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Touchstones. Image courtesy of Jane Cavanough.
The Bankstown Arts Centre is a living canvas - depicting its evolution from a 1933 municipal swimming pool with associated buildings and grandstand into a traditional arts and crafts centre in 1989 through to its current metamorphosis as a rejuvenated contemporary arts "hub" facility. The Arts Centre has been an adaptive reuse and extension of existing buildings to provide a range of flexible spaces. It has been designed to optimise the integration of indoor and outdoor spaces, enabling arts activities (performance, exhibitions, festivals etc.) to be conducted outdoors on occasions.
The building has utilised eco-friendly design with ESD principles and includes the used of recycled building materials in floors (Comcork) and timber skirtings (plantation pine), solar panels for energy/hot water, rainwater tanks for detention and reuse, natural ventilation with louvres and limited air conditioning.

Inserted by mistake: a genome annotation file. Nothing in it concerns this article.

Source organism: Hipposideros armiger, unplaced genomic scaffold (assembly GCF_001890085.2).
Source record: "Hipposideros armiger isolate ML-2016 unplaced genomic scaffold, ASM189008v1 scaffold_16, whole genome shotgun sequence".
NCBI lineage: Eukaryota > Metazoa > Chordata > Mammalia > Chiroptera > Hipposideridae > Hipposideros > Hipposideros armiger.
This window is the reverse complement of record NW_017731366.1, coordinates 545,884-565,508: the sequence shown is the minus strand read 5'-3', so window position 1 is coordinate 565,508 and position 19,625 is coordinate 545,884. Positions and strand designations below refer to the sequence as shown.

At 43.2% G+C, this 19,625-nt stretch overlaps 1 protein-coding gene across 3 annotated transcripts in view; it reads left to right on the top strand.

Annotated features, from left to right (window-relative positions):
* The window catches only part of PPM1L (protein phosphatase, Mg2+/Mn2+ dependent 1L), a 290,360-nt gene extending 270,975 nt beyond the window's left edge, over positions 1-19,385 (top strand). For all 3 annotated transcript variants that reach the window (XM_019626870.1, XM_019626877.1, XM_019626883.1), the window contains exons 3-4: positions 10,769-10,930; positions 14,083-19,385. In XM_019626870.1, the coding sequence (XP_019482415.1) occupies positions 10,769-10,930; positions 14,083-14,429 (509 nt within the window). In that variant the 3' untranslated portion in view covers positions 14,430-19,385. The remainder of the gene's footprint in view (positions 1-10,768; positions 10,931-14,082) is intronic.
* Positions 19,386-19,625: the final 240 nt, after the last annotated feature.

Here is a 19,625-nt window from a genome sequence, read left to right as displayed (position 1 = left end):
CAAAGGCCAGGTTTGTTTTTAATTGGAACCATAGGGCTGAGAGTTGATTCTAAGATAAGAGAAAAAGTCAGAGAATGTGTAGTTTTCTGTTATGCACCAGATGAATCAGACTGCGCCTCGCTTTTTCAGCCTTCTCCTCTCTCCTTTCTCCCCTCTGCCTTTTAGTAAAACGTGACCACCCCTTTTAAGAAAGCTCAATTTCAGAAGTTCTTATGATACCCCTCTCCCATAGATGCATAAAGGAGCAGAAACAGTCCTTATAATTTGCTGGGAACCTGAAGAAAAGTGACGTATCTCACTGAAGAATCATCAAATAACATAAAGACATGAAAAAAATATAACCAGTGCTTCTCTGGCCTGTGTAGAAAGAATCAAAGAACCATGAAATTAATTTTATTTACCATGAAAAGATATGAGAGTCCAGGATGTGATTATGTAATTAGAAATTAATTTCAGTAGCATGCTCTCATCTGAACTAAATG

Visitors with restricted mobility can utilise all public spaces at Bankstown Arts Centre. Entry to Arts Centre is via the front of the building at Dale Parade. There is a minibus drop off zone at Dale Parade. Disabled parking is also available at the Olympic Parade car park.
Touchstones is outdoor sculptures created by Jane Cavanough of Artlandish. The Touchstones makes reference to the creativity residing in the Arts Centre, and the jewel-like polished stones created from rocks and minerals by the lapidary craftsmen.
The sculptures are constructed with rust & carved glass and copper. Each panel of glass was also frosted on its internal face to amplify and diffuse the sun's light by day, and each sculpture was wired with LED lighting to illuminate by night.
Image: Wurrungwuri sculpture at the Arts Centre garden.
Wurrungwuri is a sculpture based on the home of water. It tells the story of how we all need to actively protect and conserve our natural resources. It was made by the Aboriginal Arts Group that meets weekly at Bankstown Arts Centre and facilitated by artist, Diamando Koutsellis.
Wurrungwuri means "this side of the river" in Darug language.